Roasted Orange Salty Caramel Duck Breast. Cooking six duck breasts was more stressful than I thought it would be. I had a pan of the sauce going (which is completely insane- look at the title, you guys! Roasted Orange Salty Caramel! It’s got everything!), but anyway, a big pan of that on the stove, a pot of rice in the oven (I really favor the oven method for cooking rice) and had to find a way to also squeeze two big pans to slowly crisp the duck breasts onto the stove too (I have only two large and two small burners) and then fit those pans into the oven with the rice pot. It was a juggling act, but everything miraculously came out ok, the duck breasts all cooked to the recommended 150 degrees, and the sauce as outrageously delicious as I remembered it from Mrs. Wheelbarrow’s citrus cooking class.
Meyer Lemon Curd Shortbread Tart. We finished the meal with this sunny tart, which, while lacking the recommended whipped cream “rosettes” was still completely delicious. Everyone had two slices.
Oreos. This is a Joanne Chang recipe, of Flour fame, and the linked recipe (with shockingly lousy photo) gets it right. Unfortunately, I got to the recipe via Tipsy Baker’s cookbook, which I love, really and truly, but which, I read afterwards, changed Chang’s instructions from “Cut the log into 32 slices, each a quarter-inch. Set them on the baking sheets 1 inch apart.” to “Cut the dough into scant 1/4-inch slices. Place them on the cookie sheet. They can be as close as 1/4 inch apart, so pack them on there.” Italics mine. To show that that instruction is stupid. Don’t pack them on there! They will be weird and square and raw-edged after being sliced apart if you do. Stupid square oreos.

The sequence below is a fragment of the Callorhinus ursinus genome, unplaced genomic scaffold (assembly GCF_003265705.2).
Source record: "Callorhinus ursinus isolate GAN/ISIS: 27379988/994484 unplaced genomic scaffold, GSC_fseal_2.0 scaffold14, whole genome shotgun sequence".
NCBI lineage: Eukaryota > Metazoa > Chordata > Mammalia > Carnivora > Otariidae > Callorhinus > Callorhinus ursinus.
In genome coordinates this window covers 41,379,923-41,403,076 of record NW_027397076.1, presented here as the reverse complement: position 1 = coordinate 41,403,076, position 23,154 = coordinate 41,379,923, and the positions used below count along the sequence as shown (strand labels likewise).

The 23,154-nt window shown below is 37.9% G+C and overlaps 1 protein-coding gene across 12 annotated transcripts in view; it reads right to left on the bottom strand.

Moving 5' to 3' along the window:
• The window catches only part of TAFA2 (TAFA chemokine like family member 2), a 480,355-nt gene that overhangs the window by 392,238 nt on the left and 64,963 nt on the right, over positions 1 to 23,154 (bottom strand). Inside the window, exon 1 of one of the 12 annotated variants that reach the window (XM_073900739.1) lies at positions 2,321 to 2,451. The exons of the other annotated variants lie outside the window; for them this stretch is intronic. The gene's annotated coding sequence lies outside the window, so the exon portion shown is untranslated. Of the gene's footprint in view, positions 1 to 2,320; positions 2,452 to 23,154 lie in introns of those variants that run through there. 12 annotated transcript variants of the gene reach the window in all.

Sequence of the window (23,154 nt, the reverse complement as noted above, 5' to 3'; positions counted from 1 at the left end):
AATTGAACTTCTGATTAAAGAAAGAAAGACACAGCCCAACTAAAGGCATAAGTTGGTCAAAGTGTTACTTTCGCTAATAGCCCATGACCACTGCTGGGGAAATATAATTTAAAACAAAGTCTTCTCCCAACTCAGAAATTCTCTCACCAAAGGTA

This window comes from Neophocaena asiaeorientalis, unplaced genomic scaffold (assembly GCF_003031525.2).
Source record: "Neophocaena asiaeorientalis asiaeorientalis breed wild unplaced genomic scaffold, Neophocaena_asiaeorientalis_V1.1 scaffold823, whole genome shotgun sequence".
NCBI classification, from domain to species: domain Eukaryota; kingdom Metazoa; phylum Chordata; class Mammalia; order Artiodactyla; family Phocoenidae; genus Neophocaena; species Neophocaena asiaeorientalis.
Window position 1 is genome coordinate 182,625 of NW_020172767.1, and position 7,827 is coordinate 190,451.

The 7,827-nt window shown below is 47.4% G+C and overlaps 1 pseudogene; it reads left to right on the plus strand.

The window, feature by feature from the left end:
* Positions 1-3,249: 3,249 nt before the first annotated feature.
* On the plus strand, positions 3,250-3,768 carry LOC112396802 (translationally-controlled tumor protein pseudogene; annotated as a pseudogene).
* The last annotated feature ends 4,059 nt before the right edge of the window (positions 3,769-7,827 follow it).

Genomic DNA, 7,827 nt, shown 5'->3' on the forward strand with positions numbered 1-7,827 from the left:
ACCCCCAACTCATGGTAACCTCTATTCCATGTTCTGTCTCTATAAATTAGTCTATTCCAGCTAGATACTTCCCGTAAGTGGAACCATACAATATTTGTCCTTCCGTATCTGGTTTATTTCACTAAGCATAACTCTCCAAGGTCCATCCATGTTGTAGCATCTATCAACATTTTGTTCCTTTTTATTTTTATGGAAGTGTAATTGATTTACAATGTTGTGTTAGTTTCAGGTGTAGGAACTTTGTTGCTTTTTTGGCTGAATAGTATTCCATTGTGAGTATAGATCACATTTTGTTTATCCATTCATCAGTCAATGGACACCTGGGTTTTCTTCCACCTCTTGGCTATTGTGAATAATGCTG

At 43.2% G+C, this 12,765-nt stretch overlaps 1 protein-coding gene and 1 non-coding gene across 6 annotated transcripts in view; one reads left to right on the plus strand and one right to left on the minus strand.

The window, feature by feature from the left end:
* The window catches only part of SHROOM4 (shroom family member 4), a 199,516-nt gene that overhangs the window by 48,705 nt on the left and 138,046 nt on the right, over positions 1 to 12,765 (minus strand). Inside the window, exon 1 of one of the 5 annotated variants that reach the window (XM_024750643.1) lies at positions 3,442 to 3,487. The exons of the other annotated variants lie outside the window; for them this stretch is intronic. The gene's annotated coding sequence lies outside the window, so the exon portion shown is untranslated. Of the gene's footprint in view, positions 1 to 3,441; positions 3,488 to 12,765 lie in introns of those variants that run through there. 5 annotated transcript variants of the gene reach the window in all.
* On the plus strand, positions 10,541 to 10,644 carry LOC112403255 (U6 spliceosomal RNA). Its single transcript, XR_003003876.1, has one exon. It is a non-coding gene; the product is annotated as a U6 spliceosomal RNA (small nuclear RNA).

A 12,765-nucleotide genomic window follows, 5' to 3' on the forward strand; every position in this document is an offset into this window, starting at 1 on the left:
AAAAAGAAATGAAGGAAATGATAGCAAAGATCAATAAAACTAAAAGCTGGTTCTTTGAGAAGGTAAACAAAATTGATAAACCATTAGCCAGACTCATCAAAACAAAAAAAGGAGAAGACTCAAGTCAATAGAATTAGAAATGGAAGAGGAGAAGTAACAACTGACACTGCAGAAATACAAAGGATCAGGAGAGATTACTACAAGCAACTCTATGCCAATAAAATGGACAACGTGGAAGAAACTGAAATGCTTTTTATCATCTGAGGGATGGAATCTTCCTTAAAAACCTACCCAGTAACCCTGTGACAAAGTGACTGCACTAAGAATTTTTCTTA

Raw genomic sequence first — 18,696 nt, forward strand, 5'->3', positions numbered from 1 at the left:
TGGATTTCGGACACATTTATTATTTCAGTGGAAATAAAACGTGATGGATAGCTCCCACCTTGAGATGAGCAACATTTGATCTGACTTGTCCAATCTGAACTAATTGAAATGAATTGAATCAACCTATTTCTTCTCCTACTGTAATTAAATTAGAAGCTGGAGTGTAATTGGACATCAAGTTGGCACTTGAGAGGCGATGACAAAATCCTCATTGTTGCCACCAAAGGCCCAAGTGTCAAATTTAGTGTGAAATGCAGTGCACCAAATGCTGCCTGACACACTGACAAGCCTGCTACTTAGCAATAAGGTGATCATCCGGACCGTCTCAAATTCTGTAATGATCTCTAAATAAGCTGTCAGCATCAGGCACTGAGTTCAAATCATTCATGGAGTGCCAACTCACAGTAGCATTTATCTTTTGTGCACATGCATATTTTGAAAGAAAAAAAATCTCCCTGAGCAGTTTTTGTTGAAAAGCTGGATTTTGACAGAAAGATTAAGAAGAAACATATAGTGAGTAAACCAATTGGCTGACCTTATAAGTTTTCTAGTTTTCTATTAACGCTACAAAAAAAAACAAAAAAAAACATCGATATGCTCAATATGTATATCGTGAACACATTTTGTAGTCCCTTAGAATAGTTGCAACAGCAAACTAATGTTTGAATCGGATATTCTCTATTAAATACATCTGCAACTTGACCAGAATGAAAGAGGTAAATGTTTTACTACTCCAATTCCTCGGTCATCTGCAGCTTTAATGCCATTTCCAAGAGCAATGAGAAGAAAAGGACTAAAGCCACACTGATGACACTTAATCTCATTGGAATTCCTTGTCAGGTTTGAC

And another thing. These aren’t Oreos. Given the choice between a sack of double stuf oreos and another batch of these, I’d pick the sack every time. That didn’t stop me from eating a ton of them, but I felt it only fair to warn you I don’t think they’re worth the effort. They’re, oddly, better on day 2 and even better on day 3 though.
I made cookies because I wanted to send a little package of something along with a thank you note to two of my neighbors. One is a lady who lives on the corner, and put up a giant light-up cross in her yard at Christmas time and has kept it up and illuminated ever since. That’s not why I wanted to thank her, by the way, that’s just all I knew about the lady until a few weeks ago, when Henry and George and I were walking down to the stop sign and she came running out of her house to bring them a bag of her favorite orange jelly candies that she had bought at the Cracker Barrel for her birthday and didn’t want to finish. George and Henry, mostly Henry, ate them all while she stood with us on the corner and told me she’s a great grandmother, that she loves the Cracker Barrel, and that she really loves Jesus. She asked me if I loved Jesus too, and I said sure! I decided not to mention that I’m a non-practicing Jew. She was a nice lady. A week later she drove by while Andy was mowing the lawn, asked if ‘this was the house where the lady lived with two little boys’, and handed Andy a giant Foleys bag full of stuffed animals, Easter baskets and eggs, a pinata, and several souvenir rock collections stuffed in a fanny pack. It was pretty rad. Hence, thank you note No. 1. The second was for a neighbor who has encountered us on our “agave tours” of the neighborhood, where Henry identifies every variety of plant he sees. She thought we might want three giant posters of chicken and other fowl breeds, since Henry liked “information.” She was right! Thank you note and cookie sack No. 2. People are nice!